Team USA showed out at the 2022 Pan American Kayak Bass Championship on Mexico’s Lake Cuchillo. Guillermo Gonzales led the team and the event, winning the individual gold medal. His 3-person team, including Kristine Fischer and Matt Scotch also took top honors. When Team USA followed suit, it was a 3-way golden sweep for Gonzalez who not only put more inches on the Ketch board, but, by his own admission may have also eaten more tortillas than anyone in the party.
“We ate about as well as we could have possibly eaten,” said Gonzalez. “I don’t know how many tortillas I ate but it was a lot. It was bunch of tortillas! Man, we had breakfast tacos every morning – they had them ready for us. It was as good as you can imagine.”
“I really enjoyed that lake, but I enjoyed the people more than anything. Every day after fishing we all hung out. There was a little bit of a language barrier, but I speak Spanish so I was able to do a lot of translating. They’re such good people and they really treated us right.”
Gonzalez was joined on Team USA by Cody Milton, Kristine Fischer, Josh Stewart, Rus Snyders, Eric Siddiqi, Mike Elsea, Matt Scotch, Jamie Broad and Team Manager Craig Storms.
“It was a great honor,” said Gonzalez, “especially when you consider the talent that was on the USA team. There’s no question that if you asked anybody who some of the best kayak anglers in the U.S. are, I guarantee you that a lot of people on that team would come up. To be able to perform and do as well as I did, knowing how good every angler on that team is, it’s really an honor.”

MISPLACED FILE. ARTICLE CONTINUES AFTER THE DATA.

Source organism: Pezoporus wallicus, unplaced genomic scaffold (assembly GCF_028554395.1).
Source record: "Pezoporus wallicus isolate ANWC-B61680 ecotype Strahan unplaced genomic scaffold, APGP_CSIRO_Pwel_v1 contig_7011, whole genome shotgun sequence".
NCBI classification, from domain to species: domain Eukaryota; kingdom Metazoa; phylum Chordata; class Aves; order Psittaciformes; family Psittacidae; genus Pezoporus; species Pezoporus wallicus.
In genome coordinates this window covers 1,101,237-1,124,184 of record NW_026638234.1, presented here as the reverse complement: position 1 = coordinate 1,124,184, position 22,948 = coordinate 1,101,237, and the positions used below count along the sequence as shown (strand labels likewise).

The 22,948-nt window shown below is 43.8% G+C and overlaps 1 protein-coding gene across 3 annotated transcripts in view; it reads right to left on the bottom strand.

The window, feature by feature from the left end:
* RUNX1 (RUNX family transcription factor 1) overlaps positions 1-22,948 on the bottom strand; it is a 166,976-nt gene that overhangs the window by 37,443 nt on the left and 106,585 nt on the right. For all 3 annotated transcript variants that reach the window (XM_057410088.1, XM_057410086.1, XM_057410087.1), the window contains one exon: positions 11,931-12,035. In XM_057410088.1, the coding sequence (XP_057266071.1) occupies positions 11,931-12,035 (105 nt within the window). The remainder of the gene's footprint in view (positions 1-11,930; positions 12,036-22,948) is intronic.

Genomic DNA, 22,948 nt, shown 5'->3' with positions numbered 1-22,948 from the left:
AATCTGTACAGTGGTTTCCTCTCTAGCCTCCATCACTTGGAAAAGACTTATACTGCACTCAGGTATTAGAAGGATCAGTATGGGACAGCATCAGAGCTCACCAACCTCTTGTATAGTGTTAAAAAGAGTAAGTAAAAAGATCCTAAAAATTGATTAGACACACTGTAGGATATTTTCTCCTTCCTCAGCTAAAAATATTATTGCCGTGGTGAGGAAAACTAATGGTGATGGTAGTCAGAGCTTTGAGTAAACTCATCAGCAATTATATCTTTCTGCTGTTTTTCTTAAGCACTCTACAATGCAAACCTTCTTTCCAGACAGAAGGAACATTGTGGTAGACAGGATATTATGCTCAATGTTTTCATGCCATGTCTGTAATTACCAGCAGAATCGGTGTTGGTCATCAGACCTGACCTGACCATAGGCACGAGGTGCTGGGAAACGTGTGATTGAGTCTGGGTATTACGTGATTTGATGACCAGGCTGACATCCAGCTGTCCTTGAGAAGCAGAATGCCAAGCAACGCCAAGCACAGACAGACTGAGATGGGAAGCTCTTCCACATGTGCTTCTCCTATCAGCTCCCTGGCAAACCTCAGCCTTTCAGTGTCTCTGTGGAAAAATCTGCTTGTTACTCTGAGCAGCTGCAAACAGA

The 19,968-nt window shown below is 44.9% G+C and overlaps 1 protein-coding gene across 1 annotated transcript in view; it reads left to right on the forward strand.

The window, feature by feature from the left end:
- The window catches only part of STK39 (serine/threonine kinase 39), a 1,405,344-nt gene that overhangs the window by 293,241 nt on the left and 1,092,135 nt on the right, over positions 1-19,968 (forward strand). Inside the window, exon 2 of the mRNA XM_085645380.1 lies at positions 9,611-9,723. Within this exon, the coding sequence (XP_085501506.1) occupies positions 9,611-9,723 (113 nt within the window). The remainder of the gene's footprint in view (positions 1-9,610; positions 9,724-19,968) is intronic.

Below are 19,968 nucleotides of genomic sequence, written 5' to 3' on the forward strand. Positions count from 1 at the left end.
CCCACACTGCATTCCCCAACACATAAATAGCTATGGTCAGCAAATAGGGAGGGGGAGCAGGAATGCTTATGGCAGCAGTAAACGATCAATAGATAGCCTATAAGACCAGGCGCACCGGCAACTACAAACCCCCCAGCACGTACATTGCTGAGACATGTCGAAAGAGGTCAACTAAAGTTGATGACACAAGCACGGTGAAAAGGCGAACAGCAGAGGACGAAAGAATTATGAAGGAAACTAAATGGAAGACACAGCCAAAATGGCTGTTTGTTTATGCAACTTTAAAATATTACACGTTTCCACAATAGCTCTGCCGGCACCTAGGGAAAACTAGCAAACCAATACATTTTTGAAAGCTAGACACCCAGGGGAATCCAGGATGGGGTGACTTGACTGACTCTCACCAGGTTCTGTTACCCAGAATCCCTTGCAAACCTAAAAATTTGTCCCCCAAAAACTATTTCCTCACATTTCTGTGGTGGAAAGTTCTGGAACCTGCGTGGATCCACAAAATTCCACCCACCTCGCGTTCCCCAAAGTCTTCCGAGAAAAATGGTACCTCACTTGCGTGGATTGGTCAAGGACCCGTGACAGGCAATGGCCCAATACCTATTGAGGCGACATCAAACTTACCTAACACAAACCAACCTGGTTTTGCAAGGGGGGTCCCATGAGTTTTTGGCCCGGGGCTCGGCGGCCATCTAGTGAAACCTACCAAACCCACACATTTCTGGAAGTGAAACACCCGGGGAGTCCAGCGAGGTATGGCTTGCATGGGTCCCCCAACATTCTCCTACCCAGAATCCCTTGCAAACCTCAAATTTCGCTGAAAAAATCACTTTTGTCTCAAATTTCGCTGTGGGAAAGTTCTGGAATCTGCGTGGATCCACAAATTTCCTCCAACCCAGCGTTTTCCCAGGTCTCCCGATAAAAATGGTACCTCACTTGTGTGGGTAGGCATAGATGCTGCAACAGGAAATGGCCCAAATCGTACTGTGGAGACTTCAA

This competition featured a 3-bass limit. “I had 51 inches one day and 57-and-a-half the other day.
“As far as cover and structure, what I gathered from being there is pretty much any time other than spring, you want to be fishing offshore. I did not fish offshore. I fished on the dam. I did that because, in the fall under just about any conditions, I have had a lot of good luck in Texas fishing dams. The conditions were changing. A lot of those fish were resident fish. I was fishing up shallow on the dam, probably in the first 1-to-5 feet and I figured throughout the tournament there’d be fish moving up and down the water column along that dam and I’d be able to pick them off as time went on.”
Gonzalez got plenty of exercise. “Unfortunately, the dam was about a 4-mile kick from the launch location so every day I had to quit fishing early and I didn’t get to start fishing ‘til late. It was worth it. I caught some really good fish over there including a 9-pounder. Had a great time.
“On Day 1 I caught the majority of fish on a spinnerbait, and I caught the majority of them on Day 2 with a Rat-L-Trap. It’s hard for me to look at rocks that go on forever and just count rocks,” said Gonzalez concerning his decision to use moving baits. “I wanted to cover a lot of water and find the active fish where I could find them, and it happened to work out for me.
“On Day 1 it seemed like there were wolf packs. Day 1 was a little wilder. Day 2 was a little slower. On Day 1 it seemed like, if I got a bite, I was going to get a bite again really soon. I hit certain sections that just had them. But on Day 2 it was a little more random, had to cover a lot more water for every bite and that’s actually why I changed to the Rat-L-Trap because I just couldn’t get the spinnerbait working like I could on Day 1.
“For whatever reason, I was able to catch them on the ‘Trap. Couldn’t tell you why, but it definitely worked better.”